Museum of Modern Art crowned LCD of the Year 2015
On Friday 9th October at the 2015 edition of the Leading Culture Destinations Awards, New York’s Museum of Modern Art was certainly the winner of the evening, taking home both the award for Digital Experience and the top prize for Leading Culture Destination of the Year.
While MoMa may well be considered a usual suspect in the line-up of nominees, what sets it apart so much so that other giants, notably the Louvre in Paris, failed to make even the shortlist?
To begin with, the museum’s win in the digital experience category can hardly come as a surprise considering MoMA has the largest social media following of any museum, with roughly two million followers on Twitter and Facebook, and almost a million on Instagram.
A forerunner in the digitalisation of the museum experience, MoMa boasts numerous digital platforms including an online marketplace for their publications, the MoMA Books App; an app for children to create their own art inspired by the museum’s collection, the MoMa Art Lab; a mobile platform offering curatorial and artist commentaries in nine languages, MoMa’s Audio+; as well as the iPhone app allowing visitors to personalize their experiences by taking photos and creating their own tours and digital collections.
“The digital experience is about engaging our audiences and the communities around us in ways that are provocative, different, sometimes surprising, and that encourage new ways of seeing and thinking about modern and contemporary art”, says Director of Digital Strategy and Content, Fiona Romeo.
Undoubtedly, these efforts to make modern art more accessible have been met with astounding success. Whilst three million people visit the museum every year, a staggering 25 million engage with it through its online platforms.
But aside from achieving success in digital innovation, the Museum of Modern Art was also crowned Leading Culture Destination of the Year at Friday’s award ceremony in recognition of the museum’s diverse offerings.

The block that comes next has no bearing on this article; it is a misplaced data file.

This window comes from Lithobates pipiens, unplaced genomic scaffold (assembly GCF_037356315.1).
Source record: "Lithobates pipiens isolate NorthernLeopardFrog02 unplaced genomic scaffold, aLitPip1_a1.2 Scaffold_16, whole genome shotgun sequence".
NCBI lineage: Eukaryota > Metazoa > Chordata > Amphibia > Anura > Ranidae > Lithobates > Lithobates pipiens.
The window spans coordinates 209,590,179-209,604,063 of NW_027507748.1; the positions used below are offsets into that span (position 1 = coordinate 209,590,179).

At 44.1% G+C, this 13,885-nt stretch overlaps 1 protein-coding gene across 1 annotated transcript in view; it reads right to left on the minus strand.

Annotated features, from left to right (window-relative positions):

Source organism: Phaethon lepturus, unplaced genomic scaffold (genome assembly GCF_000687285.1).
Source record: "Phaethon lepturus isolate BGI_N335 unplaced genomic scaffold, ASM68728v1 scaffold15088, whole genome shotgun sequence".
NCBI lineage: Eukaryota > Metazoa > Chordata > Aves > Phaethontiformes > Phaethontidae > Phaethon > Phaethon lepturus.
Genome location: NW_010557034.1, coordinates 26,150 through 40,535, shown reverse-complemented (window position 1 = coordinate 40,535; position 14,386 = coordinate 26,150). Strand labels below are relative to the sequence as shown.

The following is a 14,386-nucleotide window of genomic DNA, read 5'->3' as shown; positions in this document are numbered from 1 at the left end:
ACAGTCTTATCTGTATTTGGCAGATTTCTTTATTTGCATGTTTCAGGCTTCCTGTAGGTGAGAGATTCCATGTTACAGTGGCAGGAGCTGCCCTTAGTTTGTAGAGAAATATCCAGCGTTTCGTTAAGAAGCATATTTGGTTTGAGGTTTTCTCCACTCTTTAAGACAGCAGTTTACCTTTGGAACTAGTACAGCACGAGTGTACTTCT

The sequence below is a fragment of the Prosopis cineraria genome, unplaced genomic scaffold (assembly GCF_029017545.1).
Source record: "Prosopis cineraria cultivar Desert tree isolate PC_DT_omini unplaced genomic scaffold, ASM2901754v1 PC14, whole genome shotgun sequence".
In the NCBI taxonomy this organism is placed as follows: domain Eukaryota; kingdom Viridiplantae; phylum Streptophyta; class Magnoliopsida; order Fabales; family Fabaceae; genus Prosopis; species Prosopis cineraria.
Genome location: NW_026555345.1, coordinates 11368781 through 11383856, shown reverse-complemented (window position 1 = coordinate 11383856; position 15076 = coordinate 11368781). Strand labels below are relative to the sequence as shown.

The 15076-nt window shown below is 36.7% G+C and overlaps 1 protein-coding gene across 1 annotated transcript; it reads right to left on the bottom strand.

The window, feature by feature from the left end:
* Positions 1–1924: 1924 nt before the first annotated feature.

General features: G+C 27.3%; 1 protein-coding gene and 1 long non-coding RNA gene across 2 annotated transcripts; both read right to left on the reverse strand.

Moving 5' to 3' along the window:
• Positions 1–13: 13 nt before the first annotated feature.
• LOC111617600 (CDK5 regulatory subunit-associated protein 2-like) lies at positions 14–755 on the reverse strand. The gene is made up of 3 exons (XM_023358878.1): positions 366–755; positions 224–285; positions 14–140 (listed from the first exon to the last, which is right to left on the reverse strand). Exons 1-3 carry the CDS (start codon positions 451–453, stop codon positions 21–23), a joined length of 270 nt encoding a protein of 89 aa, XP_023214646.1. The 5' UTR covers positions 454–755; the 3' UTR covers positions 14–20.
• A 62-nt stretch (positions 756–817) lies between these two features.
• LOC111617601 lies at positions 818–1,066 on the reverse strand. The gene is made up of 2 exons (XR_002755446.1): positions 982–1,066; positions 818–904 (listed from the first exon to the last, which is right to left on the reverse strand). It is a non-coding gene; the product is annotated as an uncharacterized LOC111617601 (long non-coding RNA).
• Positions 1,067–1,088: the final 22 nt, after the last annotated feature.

From major collecting during the past decade, including the acquisition of Frank Lloyd Wright’s archive and the Gilbert and Lila Silverman collection of about three thousand items, to an expansion project in 2004 led by Japanese architect Yoshio Taniguchi that saw the museum’s exhibition space doubled, MoMa has pursued an ambitious trajectory that is set to continue with further expansions and the development of the Abby Aldrich Rockefeller Sculpture Garden.
A veritable New York institution, MoMa also boasts Danny Meyer’s Michelin-starred restaurant The Modern, and has revolutionized the concept of the museum shop with five retail spaces in the city that received 2.5 million visitors last year, almost as many as the museum itself.
With further accolades presented on Friday evening in the categories Exhibitions and Programming, Architecture and Spatial Design, Shop, and Eat and Drink, MoMa was celebrated for its successes across the board and for embodying the gospel that museums should strive to become multi-faceted hubs of social and cultural activity.
So what can we expect from next year’s awards? There is no doubt about the scheme’s growing international appeal, as we saw with the debut of the Best Emerging Culture Destination Awards, a category recognising new players on the global cultural scene. MoMA publisher Christopher Hudson is in complete accord; in his view, the next big trend is the increasing internationalisation of museums and their collections.